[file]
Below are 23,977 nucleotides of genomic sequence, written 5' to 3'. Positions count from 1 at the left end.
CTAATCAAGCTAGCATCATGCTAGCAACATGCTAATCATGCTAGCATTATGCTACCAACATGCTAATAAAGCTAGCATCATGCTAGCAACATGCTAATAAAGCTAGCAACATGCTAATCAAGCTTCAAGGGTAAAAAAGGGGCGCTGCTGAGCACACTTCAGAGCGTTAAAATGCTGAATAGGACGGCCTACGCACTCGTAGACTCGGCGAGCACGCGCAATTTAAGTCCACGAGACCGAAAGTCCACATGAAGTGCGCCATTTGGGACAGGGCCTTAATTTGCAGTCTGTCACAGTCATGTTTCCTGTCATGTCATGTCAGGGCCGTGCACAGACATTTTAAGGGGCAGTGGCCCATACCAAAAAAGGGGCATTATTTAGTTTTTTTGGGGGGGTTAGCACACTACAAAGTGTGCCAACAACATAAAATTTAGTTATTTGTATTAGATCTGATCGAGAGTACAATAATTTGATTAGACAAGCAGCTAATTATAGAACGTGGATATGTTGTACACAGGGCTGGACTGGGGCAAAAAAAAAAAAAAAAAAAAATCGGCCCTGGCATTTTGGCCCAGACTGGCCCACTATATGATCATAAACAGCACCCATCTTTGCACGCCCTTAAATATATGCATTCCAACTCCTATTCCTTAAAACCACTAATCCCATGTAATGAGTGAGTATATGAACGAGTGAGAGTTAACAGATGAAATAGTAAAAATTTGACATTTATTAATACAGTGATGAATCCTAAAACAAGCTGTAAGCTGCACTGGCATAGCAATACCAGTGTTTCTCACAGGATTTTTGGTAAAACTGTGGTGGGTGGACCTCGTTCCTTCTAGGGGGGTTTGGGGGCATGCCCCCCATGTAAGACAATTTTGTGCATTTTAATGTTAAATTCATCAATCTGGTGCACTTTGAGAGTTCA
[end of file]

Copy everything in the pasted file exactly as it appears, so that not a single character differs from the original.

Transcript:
Below are 23,977 nucleotides of genomic sequence, written 5' to 3'. Positions count from 1 at the left end.
CTAATCAAGCTAGCATCATGCTAGCAACATGCTAATCATGCTAGCATTATGCTACCAACATGCTAATAAAGCTAGCATCATGCTAGCAACATGCTAATAAAGCTAGCAACATGCTAATCAAGCTTCAAGGGTAAAAAAGGGGCGCTGCTGAGCACACTTCAGAGCGTTAAAATGCTGAATAGGACGGCCTACGCACTCGTAGACTCGGCGAGCACGCGCAATTTAAGTCCACGAGACCGAAAGTCCACATGAAGTGCGCCATTTGGGACAGGGCCTTAATTTGCAGTCTGTCACAGTCATGTTTCCTGTCATGTCATGTCAGGGCCGTGCACAGACATTTTAAGGGGCAGTGGCCCATACCAAAAAAGGGGCATTATTTAGTTTTTTTGGGGGGGTTAGCACACTACAAAGTGTGCCAACAACATAAAATTTAGTTATTTGTATTAGATCTGATCGAGAGTACAATAATTTGATTAGACAAGCAGCTAATTATAGAACGTGGATATGTTGTACACAGGGCTGGACTGGGGCAAAAAAAAAAAAAAAAAAAAATCGGCCCTGGCATTTTGGCCCAGACTGGCCCACTATATGATCATAAACAGCACCCATCTTTGCACGCCCTTAAATATATGCATTCCAACTCCTATTCCTTAAAACCACTAATCCCATGTAATGAGTGAGTATATGAACGAGTGAGAGTTAACAGATGAAATAGTAAAAATTTGACATTTATTAATACAGTGATGAATCCTAAAACAAGCTGTAAGCTGCACTGGCATAGCAATACCAGTGTTTCTCACAGGATTTTTGGTAAAACTGTGGTGGGTGGACCTCGTTCCTTCTAGGGGGGTTTGGGGGCATGCCCCCCATGTAAGACAATTTTGTGCATTTTAATGTTAAATTCATCAATCTGGTGCACTTTGAGAGTTCA